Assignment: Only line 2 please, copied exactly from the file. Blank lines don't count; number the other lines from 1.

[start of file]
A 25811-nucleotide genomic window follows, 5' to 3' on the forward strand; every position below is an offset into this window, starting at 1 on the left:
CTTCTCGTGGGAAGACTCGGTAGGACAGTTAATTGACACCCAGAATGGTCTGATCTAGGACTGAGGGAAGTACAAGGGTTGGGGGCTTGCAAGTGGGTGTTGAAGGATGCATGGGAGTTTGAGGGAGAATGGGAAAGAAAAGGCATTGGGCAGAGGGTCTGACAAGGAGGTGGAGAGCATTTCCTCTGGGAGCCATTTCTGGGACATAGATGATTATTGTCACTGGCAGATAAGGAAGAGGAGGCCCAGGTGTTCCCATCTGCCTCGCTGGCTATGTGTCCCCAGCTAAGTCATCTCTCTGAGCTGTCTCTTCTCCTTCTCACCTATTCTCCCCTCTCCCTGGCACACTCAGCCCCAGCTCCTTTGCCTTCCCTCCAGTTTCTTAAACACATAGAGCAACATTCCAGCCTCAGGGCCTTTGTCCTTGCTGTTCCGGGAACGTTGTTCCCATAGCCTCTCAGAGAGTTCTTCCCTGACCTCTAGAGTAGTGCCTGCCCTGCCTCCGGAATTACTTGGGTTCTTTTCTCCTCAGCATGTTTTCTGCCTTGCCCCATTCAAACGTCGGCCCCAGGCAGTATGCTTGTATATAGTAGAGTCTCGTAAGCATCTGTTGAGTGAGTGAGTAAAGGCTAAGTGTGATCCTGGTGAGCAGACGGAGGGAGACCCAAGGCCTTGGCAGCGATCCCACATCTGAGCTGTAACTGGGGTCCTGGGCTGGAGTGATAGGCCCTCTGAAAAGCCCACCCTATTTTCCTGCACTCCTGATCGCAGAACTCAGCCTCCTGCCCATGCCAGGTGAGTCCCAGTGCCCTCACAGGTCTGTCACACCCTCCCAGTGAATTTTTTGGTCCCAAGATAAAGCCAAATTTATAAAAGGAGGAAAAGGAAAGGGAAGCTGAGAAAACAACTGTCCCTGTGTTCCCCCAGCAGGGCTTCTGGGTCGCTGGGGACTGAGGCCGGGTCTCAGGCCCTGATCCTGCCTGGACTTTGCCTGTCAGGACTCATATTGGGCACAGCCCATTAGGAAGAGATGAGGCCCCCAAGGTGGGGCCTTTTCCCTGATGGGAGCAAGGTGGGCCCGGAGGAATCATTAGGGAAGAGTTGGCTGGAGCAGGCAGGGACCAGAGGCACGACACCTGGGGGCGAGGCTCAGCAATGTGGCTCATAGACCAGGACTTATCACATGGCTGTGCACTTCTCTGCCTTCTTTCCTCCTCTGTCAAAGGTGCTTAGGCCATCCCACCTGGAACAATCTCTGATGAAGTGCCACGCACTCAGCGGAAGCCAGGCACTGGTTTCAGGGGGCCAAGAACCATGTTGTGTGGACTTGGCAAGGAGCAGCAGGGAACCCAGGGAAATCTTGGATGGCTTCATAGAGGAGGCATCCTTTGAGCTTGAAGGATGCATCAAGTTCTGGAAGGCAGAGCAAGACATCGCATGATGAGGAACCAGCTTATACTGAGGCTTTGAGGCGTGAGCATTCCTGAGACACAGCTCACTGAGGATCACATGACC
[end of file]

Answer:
CTTCTCGTGGGAAGACTCGGTAGGACAGTTAATTGACACCCAGAATGGTCTGATCTAGGACTGAGGGAAGTACAAGGGTTGGGGGCTTGCAAGTGGGTGTTGAAGGATGCATGGGAGTTTGAGGGAGAATGGGAAAGAAAAGGCATTGGGCAGAGGGTCTGACAAGGAGGTGGAGAGCATTTCCTCTGGGAGCCATTTCTGGGACATAGATGATTATTGTCACTGGCAGATAAGGAAGAGGAGGCCCAGGTGTTCCCATCTGCCTCGCTGGCTATGTGTCCCCAGCTAAGTCATCTCTCTGAGCTGTCTCTTCTCCTTCTCACCTATTCTCCCCTCTCCCTGGCACACTCAGCCCCAGCTCCTTTGCCTTCCCTCCAGTTTCTTAAACACATAGAGCAACATTCCAGCCTCAGGGCCTTTGTCCTTGCTGTTCCGGGAACGTTGTTCCCATAGCCTCTCAGAGAGTTCTTCCCTGACCTCTAGAGTAGTGCCTGCCCTGCCTCCGGAATTACTTGGGTTCTTTTCTCCTCAGCATGTTTTCTGCCTTGCCCCATTCAAACGTCGGCCCCAGGCAGTATGCTTGTATATAGTAGAGTCTCGTAAGCATCTGTTGAGTGAGTGAGTAAAGGCTAAGTGTGATCCTGGTGAGCAGACGGAGGGAGACCCAAGGCCTTGGCAGCGATCCCACATCTGAGCTGTAACTGGGGTCCTGGGCTGGAGTGATAGGCCCTCTGAAAAGCCCACCCTATTTTCCTGCACTCCTGATCGCAGAACTCAGCCTCCTGCCCATGCCAGGTGAGTCCCAGTGCCCTCACAGGTCTGTCACACCCTCCCAGTGAATTTTTTGGTCCCAAGATAAAGCCAAATTTATAAAAGGAGGAAAAGGAAAGGGAAGCTGAGAAAACAACTGTCCCTGTGTTCCCCCAGCAGGGCTTCTGGGTCGCTGGGGACTGAGGCCGGGTCTCAGGCCCTGATCCTGCCTGGACTTTGCCTGTCAGGACTCATATTGGGCACAGCCCATTAGGAAGAGATGAGGCCCCCAAGGTGGGGCCTTTTCCCTGATGGGAGCAAGGTGGGCCCGGAGGAATCATTAGGGAAGAGTTGGCTGGAGCAGGCAGGGACCAGAGGCACGACACCTGGGGGCGAGGCTCAGCAATGTGGCTCATAGACCAGGACTTATCACATGGCTGTGCACTTCTCTGCCTTCTTTCCTCCTCTGTCAAAGGTGCTTAGGCCATCCCACCTGGAACAATCTCTGATGAAGTGCCACGCACTCAGCGGAAGCCAGGCACTGGTTTCAGGGGGCCAAGAACCATGTTGTGTGGACTTGGCAAGGAGCAGCAGGGAACCCAGGGAAATCTTGGATGGCTTCATAGAGGAGGCATCCTTTGAGCTTGAAGGATGCATCAAGTTCTGGAAGGCAGAGCAAGACATCGCATGATGAGGAACCAGCTTATACTGAGGCTTTGAGGCGTGAGCATTCCTGAGACACAGCTCACTGAGGATCACATGACC